Police in the German state of Lower Saxony have searched the property of a so-called "Reichsbürger." The extremist grouping has gained support in Germany following the onset of the refugee crisis.
Police in the district surrounding the western German town of Osnabrück have found weapons parts and ammunition at the home of a self-declared "Reichbürger" extremist, according to German media. The man had recently had his gun license revoked.
The man reportedly proved he had sold most of the weapons he had previously registered, but the whereabouts of five of his weapons is still unknown, according to local authorities.
There were no details given for the reason why the license had been withdrawn. However, in Germany, police can use their own discretion to deem an individual "unreliable" enough to take away the document.
The discovery in Lower Saxony on Friday afternoon followed two similar incidents one week ago. In one case, police arrested another follower of the movement in the southwestern German state of Baden-Württemberg; the 43-year-old had kept a number of weapons on his property. In the other, authorities searched the property of a 46-year-old in the Bavarian town of Fürth on the same day, where they discovered ammunition.
The raids were part of a countrywide operation against the "Reichsbürger" movement, which was conducted in six out of 16 German states.
Rejection of authority
The "Reichsbürger" movement is a loosely organized collective of individuals throughout Germany who refuse to recognize the Federal Republic of Germany as the successor state of the Third Reich. They are mainly united by their belief that the German Reich continues to exist in its 1937 borders, despite the defeat of Nazi Germany at the end of WWII. This often manifests in a refusal to pay taxes, the issuance of their own, unrecognized government documents and an overall rejection of authority, coupled with xenophobic and racist undertones.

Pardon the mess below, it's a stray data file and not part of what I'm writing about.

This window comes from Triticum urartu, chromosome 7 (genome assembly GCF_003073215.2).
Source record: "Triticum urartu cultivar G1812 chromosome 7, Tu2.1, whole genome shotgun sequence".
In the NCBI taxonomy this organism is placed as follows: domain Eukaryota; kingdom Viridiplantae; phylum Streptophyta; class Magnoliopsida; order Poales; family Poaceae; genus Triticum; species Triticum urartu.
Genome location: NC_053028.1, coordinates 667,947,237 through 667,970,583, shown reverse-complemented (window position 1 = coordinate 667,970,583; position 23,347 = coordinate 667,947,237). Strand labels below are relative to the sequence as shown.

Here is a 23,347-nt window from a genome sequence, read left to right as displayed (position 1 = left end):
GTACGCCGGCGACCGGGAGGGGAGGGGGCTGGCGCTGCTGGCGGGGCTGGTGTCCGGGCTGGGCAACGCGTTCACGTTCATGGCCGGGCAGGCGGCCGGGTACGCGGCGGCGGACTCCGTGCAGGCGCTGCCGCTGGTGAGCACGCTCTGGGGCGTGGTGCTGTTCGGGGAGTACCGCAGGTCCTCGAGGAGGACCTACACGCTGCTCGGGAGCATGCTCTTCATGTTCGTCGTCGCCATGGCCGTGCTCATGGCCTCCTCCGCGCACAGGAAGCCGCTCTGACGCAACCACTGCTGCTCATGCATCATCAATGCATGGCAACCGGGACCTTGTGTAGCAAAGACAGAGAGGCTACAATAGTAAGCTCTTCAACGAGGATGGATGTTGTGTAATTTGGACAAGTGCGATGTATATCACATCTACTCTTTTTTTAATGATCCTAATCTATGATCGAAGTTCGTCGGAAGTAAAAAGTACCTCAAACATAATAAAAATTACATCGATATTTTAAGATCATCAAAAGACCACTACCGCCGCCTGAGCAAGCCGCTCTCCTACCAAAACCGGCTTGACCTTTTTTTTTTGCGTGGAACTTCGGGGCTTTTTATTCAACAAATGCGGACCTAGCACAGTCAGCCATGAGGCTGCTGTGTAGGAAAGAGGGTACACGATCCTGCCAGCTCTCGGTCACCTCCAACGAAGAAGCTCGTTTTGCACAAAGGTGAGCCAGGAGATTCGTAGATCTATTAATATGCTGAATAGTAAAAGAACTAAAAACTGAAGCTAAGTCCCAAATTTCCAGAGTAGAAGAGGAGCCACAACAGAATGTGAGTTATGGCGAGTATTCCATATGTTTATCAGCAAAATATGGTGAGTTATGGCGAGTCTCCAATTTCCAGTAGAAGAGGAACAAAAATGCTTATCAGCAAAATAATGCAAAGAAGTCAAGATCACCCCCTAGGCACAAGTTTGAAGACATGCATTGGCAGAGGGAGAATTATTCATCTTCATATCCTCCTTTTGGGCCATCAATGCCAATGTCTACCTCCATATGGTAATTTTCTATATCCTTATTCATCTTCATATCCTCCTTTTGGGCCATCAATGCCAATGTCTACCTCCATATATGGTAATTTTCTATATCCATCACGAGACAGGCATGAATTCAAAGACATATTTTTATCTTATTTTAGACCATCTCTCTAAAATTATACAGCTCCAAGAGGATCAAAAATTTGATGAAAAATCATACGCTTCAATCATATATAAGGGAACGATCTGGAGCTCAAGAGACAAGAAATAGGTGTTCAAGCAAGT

Germany's domestic intelligence agency, the Bundesamt für Verfassungsschutz (BfV), has only recently started to pay attention to the "Reichbürger" movement, as its adherents remained underground for many years. However, in October 2016, a member of the far-right group wounded three police officers and shot dead another in a shootout near Nuremberg. Police discovered a stockpile of weapons believed to belong to the same extremist group in an ensuing investigation.
Recent government reports indicate that there are about 4,500 people in Germany who identify as "Reichsbürger," which translates literally as "citizen of the Reich." As opposed to other right-wing extremists, the majority of "Reichbürger" are situated in the conservative south of the country, while most other far-right movements tend to draw support from the east.
ss/tj (dpa, epd)